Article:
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Showing posts from December, 2021

Lord Richard Molyneux's Regiment of Horse

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Molyneux, sometimes Molineux, was Viscount Molyneux of Maryborough in the Irish peerage. Richard inherited his title aged 6, when his father died. Molyneux attended the commission of array on Preston Moor, and assisted at the seizure of the magazine at Preston. On the outbreak of the war he raised two regiments, one of horse and one of foot, composed chiefly of Roman Catholics. They formed part of the Lancashire forces under the command of the Earl of Derby. Present at the siege of Manchester; the siege of Brampton Bryan; Chipping Campden; stormed Crewe Hall; the siege and battle of Nantwich; they marched north with Rupert to relieve York fighting at Stockport, Bolton and Liverpool on route, before fighting at Marston Moor. After Marston they would fight at Ormskirk and possibly Montgomery. Molyneux would finish the First Civil War in command of Prince Maurice's Lifeguard of Horse. Molyneux continued to support the Royalist cause after the King's surrender, but was not involved

Fourth Bloggiversary

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Socially distanced, after work cheese and wine, definitely not a party (note everyone wearing masks). Saturday boy showing himself up again 🙄 I am somewhat surprised to still be writing this nonsense after four whole years - who'd have thunk I'd have this much to blather on about? And who would have thought that the number of regular readers has reached the dizzying heights of 'possibly seven' - a number that other bloggers can only dream of. So I am told. Well somebody must be reading this as the page number thing keeps ticking over. Unless it is my mum, constantly clicking away, or some hackers in some far off distant land hoping to bring down great instruments of state (sorry you've got the wrong website, you want sites that end gov.uk) I'd like to thank everyone who has supported the blog via Buy Me a Coffee, it really is very greatly appreciated. Your contributions pay for the domain, and help towards parking fees, house entrance fees and some fuel; it doe

Colonel Sir Edward Widdrington's Regiment of Horse

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  Not a 'new' Regiment, but another in the series of 'briefly mentioned, I'd better go into a bit more detail'. So here are fifteen minutes of fame for Colonel Sir Edward Widdrington's Regiment of Horse. Update: confusion with regards to when Sir Edward went into exile resolved - post amended! Sir Edward Widdrington was born in 1614, son of Roger Widdrington of  Cartington Castle in Northumbria. A Roman Catholic, he was created a baronet of Nova Scotia in 1635. Sir Edward  raised 200 horse for service to the King, and Newcastle's Northern Army. They were repulsed from Bradford; fought at Seacroft Moor; stormed Wakefield; were possibly besieged in Scarborough Castle; fought at Marston Moor (where Edward commanded a brigade of horse). What happened to the Regiment after Marston Moor is uncertain. Not helped by some confusion between Sir Edward, and his cousin Lord, Sir William Widdrington. I was hoping that John Barratt's "A Rabble of Gentility, The R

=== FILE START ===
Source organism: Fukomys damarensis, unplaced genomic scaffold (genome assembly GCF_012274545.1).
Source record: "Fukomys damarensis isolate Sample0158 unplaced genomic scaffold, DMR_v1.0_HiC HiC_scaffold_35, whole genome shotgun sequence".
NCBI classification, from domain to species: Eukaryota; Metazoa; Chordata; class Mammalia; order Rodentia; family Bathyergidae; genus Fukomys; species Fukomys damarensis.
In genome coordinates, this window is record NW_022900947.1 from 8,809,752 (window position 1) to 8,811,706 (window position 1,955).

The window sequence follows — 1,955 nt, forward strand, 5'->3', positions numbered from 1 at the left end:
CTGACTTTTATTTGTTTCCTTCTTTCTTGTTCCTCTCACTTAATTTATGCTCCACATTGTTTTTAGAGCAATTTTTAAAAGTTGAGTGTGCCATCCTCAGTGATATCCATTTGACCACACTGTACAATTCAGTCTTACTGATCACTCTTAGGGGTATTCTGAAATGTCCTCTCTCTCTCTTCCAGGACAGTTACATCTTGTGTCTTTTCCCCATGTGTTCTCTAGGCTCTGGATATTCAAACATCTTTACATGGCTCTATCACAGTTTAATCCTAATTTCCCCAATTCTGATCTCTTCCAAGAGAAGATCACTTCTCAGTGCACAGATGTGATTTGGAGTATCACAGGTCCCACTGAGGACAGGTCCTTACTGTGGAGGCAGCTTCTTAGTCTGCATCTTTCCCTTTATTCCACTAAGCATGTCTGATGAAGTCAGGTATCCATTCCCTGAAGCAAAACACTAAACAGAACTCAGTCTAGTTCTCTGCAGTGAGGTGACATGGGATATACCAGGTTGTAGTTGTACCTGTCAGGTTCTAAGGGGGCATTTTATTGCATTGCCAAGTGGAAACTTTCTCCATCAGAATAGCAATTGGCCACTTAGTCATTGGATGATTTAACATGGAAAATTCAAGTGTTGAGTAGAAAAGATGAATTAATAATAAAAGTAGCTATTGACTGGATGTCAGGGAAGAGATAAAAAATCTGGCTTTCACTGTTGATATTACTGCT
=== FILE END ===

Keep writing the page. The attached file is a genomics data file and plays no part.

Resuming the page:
Earl of Leven’s Regiment of Horse

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Fret no more regular readers (who I am led to believe now number almost seven): a return to the normal Monday posting sees yet more Scots cavalry... Alexander Leslie was an accomplished soldier having first fought for the Netherlands, then Sweden in the Thirty Years War. Gustavus Adolphus thought so highly of Leslie's skills he knighted him and made him lieutenant general. He would return to Scotland in 1638, in response to the crisis brought about by the introduction of the Laudian prayer book, and the signing of the National Covenant. Leslie/Leven had in effect two Regiments of Horse - his Life Guard and his 'normal' Horse. This post looks at the 'normal' Horse, and tries to make sense of their somewhat complicated timeline. Leslie was commander in chief of the Scots Army for both Bishops Wars. For the second war he commanded the Fife Horse who were raised in Kirkcaldy and Cupar. They didn't really get up to much apart from crossing the border, occupying Newca

Major General Sir John Brown of Fordell's Regiment of Horse

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Apologies for a not-Monday posting! So here without further ado is Major General Sir John Brown of Fordell's Regiment of Horse Sir John Brown learnt his soldiering on the continent, and was commissioned as one of the first three cavalry troop commanders of the Solemn League and Covenant (he would later receive a commission to be lieutenant colonel of Leslie's Horse). In May 1645, Brown was commissioned colonel of his own Regiment, which was to be made up of four troops. This was quickly amended by the Committee with the Army who raised the Regiment's strength to eight troops.  The newly formed Regiment would be quartered in Cumbernauld. In October 1645 the Royalist Northern Horse were retreating from Yorkshire, and attempting to head north to join up with Montrose's Army. Brown's Horse met the Northern Horse at Annan Moor. Brown's men routed the Royalist reserve line (commanded by Langdale) which in turn led the front line (commanded by Digby) to flee. Brown'